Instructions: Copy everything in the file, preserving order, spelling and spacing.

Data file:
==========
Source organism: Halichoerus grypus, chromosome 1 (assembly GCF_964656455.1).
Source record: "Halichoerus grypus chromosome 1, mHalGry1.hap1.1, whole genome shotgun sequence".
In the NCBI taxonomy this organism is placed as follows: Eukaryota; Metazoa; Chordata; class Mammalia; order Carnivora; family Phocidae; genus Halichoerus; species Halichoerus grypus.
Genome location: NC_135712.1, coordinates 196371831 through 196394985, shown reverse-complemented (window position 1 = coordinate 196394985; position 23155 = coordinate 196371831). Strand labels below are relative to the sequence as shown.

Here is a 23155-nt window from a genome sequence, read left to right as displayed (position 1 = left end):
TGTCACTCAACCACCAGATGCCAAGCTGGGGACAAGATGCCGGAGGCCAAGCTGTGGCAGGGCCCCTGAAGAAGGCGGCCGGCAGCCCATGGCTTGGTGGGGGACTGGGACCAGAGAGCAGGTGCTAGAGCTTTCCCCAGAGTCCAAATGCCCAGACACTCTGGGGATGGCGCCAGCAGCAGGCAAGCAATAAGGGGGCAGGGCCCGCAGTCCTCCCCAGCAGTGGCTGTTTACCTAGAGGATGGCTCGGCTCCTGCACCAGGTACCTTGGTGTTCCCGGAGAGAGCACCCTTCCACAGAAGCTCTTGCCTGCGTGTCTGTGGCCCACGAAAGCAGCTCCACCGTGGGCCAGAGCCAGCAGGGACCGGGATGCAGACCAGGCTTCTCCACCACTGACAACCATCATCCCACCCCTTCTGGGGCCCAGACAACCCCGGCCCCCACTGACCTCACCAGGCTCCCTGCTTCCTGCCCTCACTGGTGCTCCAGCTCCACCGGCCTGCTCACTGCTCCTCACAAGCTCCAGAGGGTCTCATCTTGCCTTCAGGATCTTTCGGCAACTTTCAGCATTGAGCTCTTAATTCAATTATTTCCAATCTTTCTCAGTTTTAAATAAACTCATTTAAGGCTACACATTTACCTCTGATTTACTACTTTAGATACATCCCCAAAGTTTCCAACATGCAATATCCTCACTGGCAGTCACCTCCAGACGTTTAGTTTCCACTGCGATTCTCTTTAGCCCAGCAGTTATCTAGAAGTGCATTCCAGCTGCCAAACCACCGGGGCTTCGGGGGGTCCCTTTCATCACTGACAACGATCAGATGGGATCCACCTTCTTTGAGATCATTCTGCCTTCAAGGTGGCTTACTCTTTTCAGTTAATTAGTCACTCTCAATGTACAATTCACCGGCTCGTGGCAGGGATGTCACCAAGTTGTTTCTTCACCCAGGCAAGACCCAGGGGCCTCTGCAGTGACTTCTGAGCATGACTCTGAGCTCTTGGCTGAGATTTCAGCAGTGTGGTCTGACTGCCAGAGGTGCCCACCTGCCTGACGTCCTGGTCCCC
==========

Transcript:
Source organism: Halichoerus grypus, chromosome 1 (assembly GCF_964656455.1).
Source record: "Halichoerus grypus chromosome 1, mHalGry1.hap1.1, whole genome shotgun sequence".
In the NCBI taxonomy this organism is placed as follows: Eukaryota; Metazoa; Chordata; class Mammalia; order Carnivora; family Phocidae; genus Halichoerus; species Halichoerus grypus.
Genome location: NC_135712.1, coordinates 196371831 through 196394985, shown reverse-complemented (window position 1 = coordinate 196394985; position 23155 = coordinate 196371831). Strand labels below are relative to the sequence as shown.

Here is a 23155-nt window from a genome sequence, read left to right as displayed (position 1 = left end):
TGTCACTCAACCACCAGATGCCAAGCTGGGGACAAGATGCCGGAGGCCAAGCTGTGGCAGGGCCCCTGAAGAAGGCGGCCGGCAGCCCATGGCTTGGTGGGGGACTGGGACCAGAGAGCAGGTGCTAGAGCTTTCCCCAGAGTCCAAATGCCCAGACACTCTGGGGATGGCGCCAGCAGCAGGCAAGCAATAAGGGGGCAGGGCCCGCAGTCCTCCCCAGCAGTGGCTGTTTACCTAGAGGATGGCTCGGCTCCTGCACCAGGTACCTTGGTGTTCCCGGAGAGAGCACCCTTCCACAGAAGCTCTTGCCTGCGTGTCTGTGGCCCACGAAAGCAGCTCCACCGTGGGCCAGAGCCAGCAGGGACCGGGATGCAGACCAGGCTTCTCCACCACTGACAACCATCATCCCACCCCTTCTGGGGCCCAGACAACCCCGGCCCCCACTGACCTCACCAGGCTCCCTGCTTCCTGCCCTCACTGGTGCTCCAGCTCCACCGGCCTGCTCACTGCTCCTCACAAGCTCCAGAGGGTCTCATCTTGCCTTCAGGATCTTTCGGCAACTTTCAGCATTGAGCTCTTAATTCAATTATTTCCAATCTTTCTCAGTTTTAAATAAACTCATTTAAGGCTACACATTTACCTCTGATTTACTACTTTAGATACATCCCCAAAGTTTCCAACATGCAATATCCTCACTGGCAGTCACCTCCAGACGTTTAGTTTCCACTGCGATTCTCTTTAGCCCAGCAGTTATCTAGAAGTGCATTCCAGCTGCCAAACCACCGGGGCTTCGGGGGGTCCCTTTCATCACTGACAACGATCAGATGGGATCCACCTTCTTTGAGATCATTCTGCCTTCAAGGTGGCTTACTCTTTTCAGTTAATTAGTCACTCTCAATGTACAATTCACCGGCTCGTGGCAGGGATGTCACCAAGTTGTTTCTTCACCCAGGCAAGACCCAGGGGCCTCTGCAGTGACTTCTGAGCATGACTCTGAGCTCTTGGCTGAGATTTCAGCAGTGTGGTCTGACTGCCAGAGGTGCCCACCTGCCTGACGTCCTGGTCCCC